In a way, deconstruction is about ideas, apologetics, and experiences (traumas in life, in church, and elsewhere) - our appraisal of what’s real. But underneath it all is the battle between good and evil. The way of Wisdom or Folly. God-thanking or God-cursing. Wheat or weeds.

It’s a war that splits us in two. Because the stakes are that meaningful. God wants to make a way into our hearts.

And, so, there is hope! Hold on, brother and sister, agonizing in the throes of deconstruction day after day, deep in mourning, pulling the covers over your head at daybreak. One day soon you’ll awake and suddenly sense you’re being restored!

Psalm 42:11 - Why are you cast down, O my soul, and why are you in turmoil within me? Hope in God; for I shall again praise him, my salvation and my God.

Psalm 30:4-5 - Sing praises to the Lord, O you his saints, and give thanks to his holy name. For his anger is but for a moment, and his favor is for a lifetime. Weeping may tarry for the night, but joy comes with the morning.

Most of us hope to avoid long, protracted deaths in old age. “Take me quickly in my sleep,” we say. Deconstruction is a kind of death. But deconstruction lays us out for months or years, long and protracted. It kills us in many ways. Some die permanently and some die but are born again - raised to walk in a trueness and vitality of life they’d never known.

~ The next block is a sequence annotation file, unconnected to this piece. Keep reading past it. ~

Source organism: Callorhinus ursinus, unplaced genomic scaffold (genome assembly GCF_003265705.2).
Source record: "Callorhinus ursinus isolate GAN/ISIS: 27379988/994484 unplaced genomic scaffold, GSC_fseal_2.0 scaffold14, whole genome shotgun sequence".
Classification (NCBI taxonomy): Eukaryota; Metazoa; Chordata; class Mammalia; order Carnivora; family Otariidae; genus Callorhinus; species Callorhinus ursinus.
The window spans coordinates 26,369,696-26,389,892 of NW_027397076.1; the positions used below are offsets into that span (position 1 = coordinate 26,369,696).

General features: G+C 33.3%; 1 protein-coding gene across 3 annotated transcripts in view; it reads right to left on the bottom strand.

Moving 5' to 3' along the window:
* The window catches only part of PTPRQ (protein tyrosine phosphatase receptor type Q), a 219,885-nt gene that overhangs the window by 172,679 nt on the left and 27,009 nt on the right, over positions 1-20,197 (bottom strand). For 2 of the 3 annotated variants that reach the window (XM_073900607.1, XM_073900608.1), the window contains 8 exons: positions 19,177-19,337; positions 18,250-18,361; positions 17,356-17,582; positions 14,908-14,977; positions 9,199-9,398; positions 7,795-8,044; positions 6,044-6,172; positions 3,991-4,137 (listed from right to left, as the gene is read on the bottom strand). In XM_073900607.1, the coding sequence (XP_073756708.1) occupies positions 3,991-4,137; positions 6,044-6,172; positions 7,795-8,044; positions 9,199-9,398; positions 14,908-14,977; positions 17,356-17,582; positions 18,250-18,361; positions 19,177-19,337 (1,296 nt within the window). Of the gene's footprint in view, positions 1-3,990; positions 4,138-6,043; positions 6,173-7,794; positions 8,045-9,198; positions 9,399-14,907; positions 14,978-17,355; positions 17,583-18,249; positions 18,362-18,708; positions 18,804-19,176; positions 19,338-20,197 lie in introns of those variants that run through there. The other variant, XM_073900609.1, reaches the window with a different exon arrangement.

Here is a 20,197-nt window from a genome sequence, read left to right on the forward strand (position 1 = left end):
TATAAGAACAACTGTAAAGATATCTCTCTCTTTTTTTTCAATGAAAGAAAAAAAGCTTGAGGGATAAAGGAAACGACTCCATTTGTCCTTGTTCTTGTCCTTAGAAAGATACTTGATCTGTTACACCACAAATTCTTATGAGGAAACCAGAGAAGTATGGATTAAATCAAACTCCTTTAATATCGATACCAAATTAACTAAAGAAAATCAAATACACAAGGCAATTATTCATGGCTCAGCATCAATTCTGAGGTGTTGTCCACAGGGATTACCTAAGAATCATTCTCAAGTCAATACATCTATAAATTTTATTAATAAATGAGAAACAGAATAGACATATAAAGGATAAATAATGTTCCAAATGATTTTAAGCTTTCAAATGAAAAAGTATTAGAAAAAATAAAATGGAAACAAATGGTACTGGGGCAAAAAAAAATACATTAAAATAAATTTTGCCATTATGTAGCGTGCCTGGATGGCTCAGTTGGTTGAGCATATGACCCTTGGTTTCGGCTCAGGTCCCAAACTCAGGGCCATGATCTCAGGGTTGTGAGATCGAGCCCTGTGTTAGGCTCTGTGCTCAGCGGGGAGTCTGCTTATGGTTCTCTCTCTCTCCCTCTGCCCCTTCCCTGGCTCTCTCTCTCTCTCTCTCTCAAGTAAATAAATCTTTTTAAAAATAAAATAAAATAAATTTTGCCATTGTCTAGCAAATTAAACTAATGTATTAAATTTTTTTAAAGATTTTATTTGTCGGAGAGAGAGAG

Jesus himself prepares us for this hardship while we yet live but ensures us the difficulty pays off:

John 12:24-25 - Truly, truly, I say to you, unless a grain of wheat falls into the earth and dies, it remains alone; but if it dies, it bears much fruit. Whoever loves his life loses it, and whoever hates his life in this world will keep it for eternal life.

Let us trust him with whatever tiny mustard seed of faith we have. It doesn’t take much, he told us. May God make us like John the Baptist, bringing people back to himself. Not because someone read us the Great Commission and told us that’s what good Christians do. But because our hearts - in their deepest place - the place where we ache during deconstruction - are compelled in happiness to genuinely, truly, really serve God because we’ve tasted and seen that he is good. O God, give us this experience of life and yourself! May he help us hold back those staggering to death even as we are helped.

May he see us through our seasons of deconstruction and death so we can join him as harvesters in his work. May we keep people alive the way Joseph did during that famine. Jesus is coming again. There’s still preparing to be done before he arrives. May we see and understand. May we be glad in him!

Isaiah 40:3 - A voice cries: In the wilderness prepare the way of the Lord; make straight in the desert a highway for our God. Every valley shall be lifted up, and every mountain and hill be made low; the uneven ground shall become level, and the rough places a plain. And the glory of the Lord shall be revealed, and all flesh shall see it together, for the mouth of the Lord has spoken.”